Because for me, there is no higher recognition than service to the transatlantic relationship.
Like Henry Kissinger, I feel that I am a true child of transatlanticism.
My grandparents emigrated to the United States in the 1920s.
My mother was born in Patterson, New Jersey.
And I spent some of my early childhood years in San Francisco.
This has given me a deep sense of kinship with the United States.
A kinship that has only grown throughout my life.
I remember well, during the Cold War, when I was a young conscript in the Norwegian army.
Our forces were trained and equipped to hold the line.
We knew that we could not take on the might of the Soviet Union alone.
But we also knew that we were not alone.
We knew that, if needed, our NATO Allies, led by the United States, would soon be there with us.
We enjoyed a level of security that only our transatlantic Alliance could provide.
So, thanks to NATO and the United States,
as a young man during the Cold War,
I felt safe.
I always tell people who question the strength of the transatlantic relationship that we have weathered many crises.
That we are bound together.
Not only by interests, but by history, tradition and values.
That the relationship is strong enough to withstand changing political winds.
All of this is true.
But none of it should be taken for granted.
There are forces on both sides of the Atlantic who prefer a different path.
A path where America and Europe become less dependent on one another.
A path where immediate, short-sighted concerns trump long-term interests.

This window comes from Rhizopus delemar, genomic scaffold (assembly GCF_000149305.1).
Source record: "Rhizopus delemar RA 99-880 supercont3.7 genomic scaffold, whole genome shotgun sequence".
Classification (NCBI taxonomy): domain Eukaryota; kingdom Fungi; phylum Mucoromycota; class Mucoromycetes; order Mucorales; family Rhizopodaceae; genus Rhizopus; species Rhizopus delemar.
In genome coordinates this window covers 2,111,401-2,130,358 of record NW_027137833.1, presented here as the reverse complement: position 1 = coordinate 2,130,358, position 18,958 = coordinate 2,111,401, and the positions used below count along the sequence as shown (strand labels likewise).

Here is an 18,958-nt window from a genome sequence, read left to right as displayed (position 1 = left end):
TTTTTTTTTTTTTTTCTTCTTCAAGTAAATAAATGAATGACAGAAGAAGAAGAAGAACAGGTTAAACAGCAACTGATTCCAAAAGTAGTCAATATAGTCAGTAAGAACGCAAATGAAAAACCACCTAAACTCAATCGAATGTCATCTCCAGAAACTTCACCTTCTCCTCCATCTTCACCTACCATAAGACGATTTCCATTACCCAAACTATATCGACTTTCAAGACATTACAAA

A path where our ways gradually part.
Such a development would be detrimental to us all.
As political leaders today, we have a responsibility to choose differently.
To preserve what unites us.
To invest in the relationship.
To choose long-term interests over near term political gains.
For Europeans, it means that we need to invest more in our shared security.
It is not tenable that some should carry an outsized burden.
We must all do our part.
The good news is that Europeans are stepping up.
Investing more in defence and taking on a larger responsibility.
For nine consecutive years, defence budgets across Europe and Canada have gone up.
More and more Allies meet or exceed the 2% benchmark for defence spending.
Many Allies, including Germany, have made historic and far-reaching decisions to invest in defence and modernise their armed forces.
I know that these are difficult and often unpopular decisions.
The billions we invest in defence are billions we cannot invest in health or education.
But without security, we have nothing.
Our schools, our hospitals, our businesses, our very freedom.
All are guaranteed by military power.
Europeans must also understand how much they need the transatlantic relationship – now and in the future.
Without NATO, there is no security in Europe.